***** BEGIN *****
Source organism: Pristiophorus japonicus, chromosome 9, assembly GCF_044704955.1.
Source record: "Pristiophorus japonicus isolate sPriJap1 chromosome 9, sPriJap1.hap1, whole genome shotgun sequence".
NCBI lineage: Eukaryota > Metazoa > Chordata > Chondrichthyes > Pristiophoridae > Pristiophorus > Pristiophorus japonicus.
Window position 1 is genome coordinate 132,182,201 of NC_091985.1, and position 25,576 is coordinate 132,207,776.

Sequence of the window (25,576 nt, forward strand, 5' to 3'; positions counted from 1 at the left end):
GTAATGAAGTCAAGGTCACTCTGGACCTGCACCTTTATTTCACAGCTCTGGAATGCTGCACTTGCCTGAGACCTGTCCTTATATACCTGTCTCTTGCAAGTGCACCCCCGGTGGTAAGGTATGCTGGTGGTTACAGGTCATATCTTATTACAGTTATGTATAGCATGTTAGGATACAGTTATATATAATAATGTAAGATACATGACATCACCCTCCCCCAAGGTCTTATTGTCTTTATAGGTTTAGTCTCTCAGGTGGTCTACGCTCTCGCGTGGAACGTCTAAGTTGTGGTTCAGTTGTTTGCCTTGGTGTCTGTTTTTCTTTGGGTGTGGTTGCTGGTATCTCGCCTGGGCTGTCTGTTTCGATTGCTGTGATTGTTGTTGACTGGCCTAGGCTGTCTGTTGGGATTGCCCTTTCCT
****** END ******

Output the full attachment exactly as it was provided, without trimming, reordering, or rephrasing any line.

Source organism: Pristiophorus japonicus, chromosome 9, assembly GCF_044704955.1.
Source record: "Pristiophorus japonicus isolate sPriJap1 chromosome 9, sPriJap1.hap1, whole genome shotgun sequence".
NCBI lineage: Eukaryota > Metazoa > Chordata > Chondrichthyes > Pristiophoridae > Pristiophorus > Pristiophorus japonicus.
Window position 1 is genome coordinate 132,182,201 of NC_091985.1, and position 25,576 is coordinate 132,207,776.

Sequence of the window (25,576 nt, forward strand, 5' to 3'; positions counted from 1 at the left end):
GTAATGAAGTCAAGGTCACTCTGGACCTGCACCTTTATTTCACAGCTCTGGAATGCTGCACTTGCCTGAGACCTGTCCTTATATACCTGTCTCTTGCAAGTGCACCCCCGGTGGTAAGGTATGCTGGTGGTTACAGGTCATATCTTATTACAGTTATGTATAGCATGTTAGGATACAGTTATATATAATAATGTAAGATACATGACATCACCCTCCCCCAAGGTCTTATTGTCTTTATAGGTTTAGTCTCTCAGGTGGTCTACGCTCTCGCGTGGAACGTCTAAGTTGTGGTTCAGTTGTTTGCCTTGGTGTCTGTTTTTCTTTGGGTGTGGTTGCTGGTATCTCGCCTGGGCTGTCTGTTTCGATTGCTGTGATTGTTGTTGACTGGCCTAGGCTGTCTGTTGGGATTGCCCTTTCCT